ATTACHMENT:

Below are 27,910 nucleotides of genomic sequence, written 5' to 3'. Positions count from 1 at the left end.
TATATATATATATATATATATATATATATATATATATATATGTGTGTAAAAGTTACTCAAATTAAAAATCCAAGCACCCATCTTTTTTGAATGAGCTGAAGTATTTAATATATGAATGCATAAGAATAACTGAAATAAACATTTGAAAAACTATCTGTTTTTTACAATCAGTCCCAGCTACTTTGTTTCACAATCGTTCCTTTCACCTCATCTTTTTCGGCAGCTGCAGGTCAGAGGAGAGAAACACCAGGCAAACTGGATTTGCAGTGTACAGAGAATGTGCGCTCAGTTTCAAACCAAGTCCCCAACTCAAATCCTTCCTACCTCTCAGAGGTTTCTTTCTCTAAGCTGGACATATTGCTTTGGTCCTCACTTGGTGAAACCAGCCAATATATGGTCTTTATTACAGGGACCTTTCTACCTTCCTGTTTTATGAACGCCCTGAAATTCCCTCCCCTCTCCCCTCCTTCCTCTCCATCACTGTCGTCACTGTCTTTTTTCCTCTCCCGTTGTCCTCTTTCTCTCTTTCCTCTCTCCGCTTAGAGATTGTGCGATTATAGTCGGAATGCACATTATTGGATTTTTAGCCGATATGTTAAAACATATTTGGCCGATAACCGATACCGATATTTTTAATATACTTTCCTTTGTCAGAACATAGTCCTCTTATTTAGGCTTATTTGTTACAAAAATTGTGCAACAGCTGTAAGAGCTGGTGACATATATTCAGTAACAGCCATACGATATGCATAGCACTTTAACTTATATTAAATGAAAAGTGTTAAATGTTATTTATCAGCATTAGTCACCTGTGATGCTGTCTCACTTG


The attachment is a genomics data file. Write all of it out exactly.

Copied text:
Below are 27,910 nucleotides of genomic sequence, written 5' to 3'. Positions count from 1 at the left end.
TATATATATATATATATATATATATATATATATATATATATGTGTGTAAAAGTTACTCAAATTAAAAATCCAAGCACCCATCTTTTTTGAATGAGCTGAAGTATTTAATATATGAATGCATAAGAATAACTGAAATAAACATTTGAAAAACTATCTGTTTTTTACAATCAGTCCCAGCTACTTTGTTTCACAATCGTTCCTTTCACCTCATCTTTTTCGGCAGCTGCAGGTCAGAGGAGAGAAACACCAGGCAAACTGGATTTGCAGTGTACAGAGAATGTGCGCTCAGTTTCAAACCAAGTCCCCAACTCAAATCCTTCCTACCTCTCAGAGGTTTCTTTCTCTAAGCTGGACATATTGCTTTGGTCCTCACTTGGTGAAACCAGCCAATATATGGTCTTTATTACAGGGACCTTTCTACCTTCCTGTTTTATGAACGCCCTGAAATTCCCTCCCCTCTCCCCTCCTTCCTCTCCATCACTGTCGTCACTGTCTTTTTTCCTCTCCCGTTGTCCTCTTTCTCTCTTTCCTCTCTCCGCTTAGAGATTGTGCGATTATAGTCGGAATGCACATTATTGGATTTTTAGCCGATATGTTAAAACATATTTGGCCGATAACCGATACCGATATTTTTAATATACTTTCCTTTGTCAGAACATAGTCCTCTTATTTAGGCTTATTTGTTACAAAAATTGTGCAACAGCTGTAAGAGCTGGTGACATATATTCAGTAACAGCCATACGATATGCATAGCACTTTAACTTATATTAAATGAAAAGTGTTAAATGTTATTTATCAGCATTAGTCACCTGTGATGCTGTCTCACTTG